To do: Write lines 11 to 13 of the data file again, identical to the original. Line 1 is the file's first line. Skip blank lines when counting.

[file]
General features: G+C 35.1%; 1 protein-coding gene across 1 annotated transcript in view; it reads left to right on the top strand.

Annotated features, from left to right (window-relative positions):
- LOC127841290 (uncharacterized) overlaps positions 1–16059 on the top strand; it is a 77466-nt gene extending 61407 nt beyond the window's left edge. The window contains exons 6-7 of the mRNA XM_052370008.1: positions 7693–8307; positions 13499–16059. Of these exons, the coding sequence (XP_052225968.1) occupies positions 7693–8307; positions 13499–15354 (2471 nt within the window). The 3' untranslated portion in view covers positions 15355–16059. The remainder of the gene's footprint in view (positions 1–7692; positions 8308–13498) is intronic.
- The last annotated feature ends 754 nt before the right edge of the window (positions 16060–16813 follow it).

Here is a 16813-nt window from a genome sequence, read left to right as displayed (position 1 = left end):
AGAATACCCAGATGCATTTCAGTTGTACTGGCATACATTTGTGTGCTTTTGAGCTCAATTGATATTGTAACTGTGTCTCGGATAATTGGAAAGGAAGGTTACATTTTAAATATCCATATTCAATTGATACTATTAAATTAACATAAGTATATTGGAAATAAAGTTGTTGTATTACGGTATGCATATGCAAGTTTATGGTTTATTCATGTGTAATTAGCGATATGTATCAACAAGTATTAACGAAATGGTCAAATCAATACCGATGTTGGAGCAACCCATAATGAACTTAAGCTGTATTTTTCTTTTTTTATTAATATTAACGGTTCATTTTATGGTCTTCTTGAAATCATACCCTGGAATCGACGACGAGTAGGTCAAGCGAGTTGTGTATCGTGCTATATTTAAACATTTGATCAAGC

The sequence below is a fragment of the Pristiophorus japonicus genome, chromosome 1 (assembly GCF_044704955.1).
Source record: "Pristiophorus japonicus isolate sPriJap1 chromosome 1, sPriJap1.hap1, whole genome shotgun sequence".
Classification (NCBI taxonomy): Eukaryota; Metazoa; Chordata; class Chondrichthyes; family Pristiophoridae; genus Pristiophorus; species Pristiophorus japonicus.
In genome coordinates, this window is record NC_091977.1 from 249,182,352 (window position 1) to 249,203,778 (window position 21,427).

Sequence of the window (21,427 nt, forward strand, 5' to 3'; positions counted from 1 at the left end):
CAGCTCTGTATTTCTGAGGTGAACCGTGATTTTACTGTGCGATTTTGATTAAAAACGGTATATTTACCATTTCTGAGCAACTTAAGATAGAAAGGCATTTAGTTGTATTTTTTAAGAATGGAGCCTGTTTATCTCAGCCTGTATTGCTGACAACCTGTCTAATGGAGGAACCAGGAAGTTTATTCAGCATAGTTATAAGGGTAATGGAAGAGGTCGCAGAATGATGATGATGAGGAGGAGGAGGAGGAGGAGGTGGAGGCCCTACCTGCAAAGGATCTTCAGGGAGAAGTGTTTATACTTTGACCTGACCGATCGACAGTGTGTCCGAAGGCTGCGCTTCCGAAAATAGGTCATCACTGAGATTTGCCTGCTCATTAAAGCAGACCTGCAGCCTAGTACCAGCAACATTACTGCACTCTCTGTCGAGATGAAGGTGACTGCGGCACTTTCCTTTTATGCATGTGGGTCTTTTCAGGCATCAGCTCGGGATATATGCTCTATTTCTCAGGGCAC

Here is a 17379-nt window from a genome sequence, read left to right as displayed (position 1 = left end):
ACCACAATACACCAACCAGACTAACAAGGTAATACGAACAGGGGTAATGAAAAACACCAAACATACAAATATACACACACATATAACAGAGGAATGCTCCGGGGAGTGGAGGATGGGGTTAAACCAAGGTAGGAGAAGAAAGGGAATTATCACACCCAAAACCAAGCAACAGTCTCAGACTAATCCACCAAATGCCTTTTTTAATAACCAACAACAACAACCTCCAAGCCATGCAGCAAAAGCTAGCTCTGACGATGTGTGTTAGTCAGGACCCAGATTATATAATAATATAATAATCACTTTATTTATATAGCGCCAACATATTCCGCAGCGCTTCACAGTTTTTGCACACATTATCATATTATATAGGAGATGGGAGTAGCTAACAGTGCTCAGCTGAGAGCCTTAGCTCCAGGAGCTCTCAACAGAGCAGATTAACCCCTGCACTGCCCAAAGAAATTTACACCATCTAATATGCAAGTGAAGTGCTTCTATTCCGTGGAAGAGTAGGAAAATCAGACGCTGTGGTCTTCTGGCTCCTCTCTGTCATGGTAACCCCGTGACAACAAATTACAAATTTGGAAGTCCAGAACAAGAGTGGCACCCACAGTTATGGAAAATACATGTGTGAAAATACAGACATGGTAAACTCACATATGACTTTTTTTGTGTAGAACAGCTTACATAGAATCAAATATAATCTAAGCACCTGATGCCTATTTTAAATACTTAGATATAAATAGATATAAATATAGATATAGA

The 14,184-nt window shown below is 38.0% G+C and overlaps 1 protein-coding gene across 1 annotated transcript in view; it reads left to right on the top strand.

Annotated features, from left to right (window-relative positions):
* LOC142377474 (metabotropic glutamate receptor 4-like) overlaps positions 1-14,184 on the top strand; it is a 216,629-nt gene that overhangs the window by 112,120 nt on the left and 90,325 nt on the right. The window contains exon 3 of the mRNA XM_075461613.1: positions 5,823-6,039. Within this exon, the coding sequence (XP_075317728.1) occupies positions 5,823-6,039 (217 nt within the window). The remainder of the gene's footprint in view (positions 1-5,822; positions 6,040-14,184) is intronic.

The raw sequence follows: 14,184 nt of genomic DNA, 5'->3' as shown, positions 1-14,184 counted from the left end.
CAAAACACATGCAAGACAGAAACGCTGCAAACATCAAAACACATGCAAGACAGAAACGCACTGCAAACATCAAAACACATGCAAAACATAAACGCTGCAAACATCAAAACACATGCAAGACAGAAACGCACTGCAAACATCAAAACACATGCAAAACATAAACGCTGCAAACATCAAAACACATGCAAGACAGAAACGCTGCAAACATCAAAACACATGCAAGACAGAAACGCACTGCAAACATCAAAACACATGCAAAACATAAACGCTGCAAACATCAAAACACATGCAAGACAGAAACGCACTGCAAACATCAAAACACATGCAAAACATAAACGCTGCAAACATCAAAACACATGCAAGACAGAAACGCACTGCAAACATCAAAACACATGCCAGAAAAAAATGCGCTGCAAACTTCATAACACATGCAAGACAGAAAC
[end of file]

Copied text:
Sequence of the window (21,427 nt, forward strand, 5' to 3'; positions counted from 1 at the left end):
CAGCTCTGTATTTCTGAGGTGAACCGTGATTTTACTGTGCGATTTTGATTAAAAACGGTATATTTACCATTTCTGAGCAACTTAAGATAGAAAGGCATTTAGTTGTATTTTTTAAGAATGGAGCCTGTTTATCTCAGCCTGTATTGCTGACAACCTGTCTAATGGAGGAACCAGGAAGTTTATTCAGCATAGTTATAAGGGTAATGGAAGAGGTCGCAGAATGATGATGATGAGGAGGAGGAGGAGGAGGAGGTGGAGGCCCTACCTGCAAAGGATCTTCAGGGAGAAGTGTTTATACTTTGACCTGACCGATCGACAGTGTGTCCGAAGGCTGCGCTTCCGAAAATAGGTCATCACTGAGATTTGCCTGCTCATTAAAGCAGACCTGCAGCCTAGTACCAGCAACATTACTGCACTCTCTGTCGAGATGAAGGTGACTGCGGCACTTTCCTTTTATGCATGTGGGTCTTTTCAGGCATCAGCTCGGGATATATGCTCTATTTCTCAGGGCAC

Here is a 17379-nt window from a genome sequence, read left to right as displayed (position 1 = left end):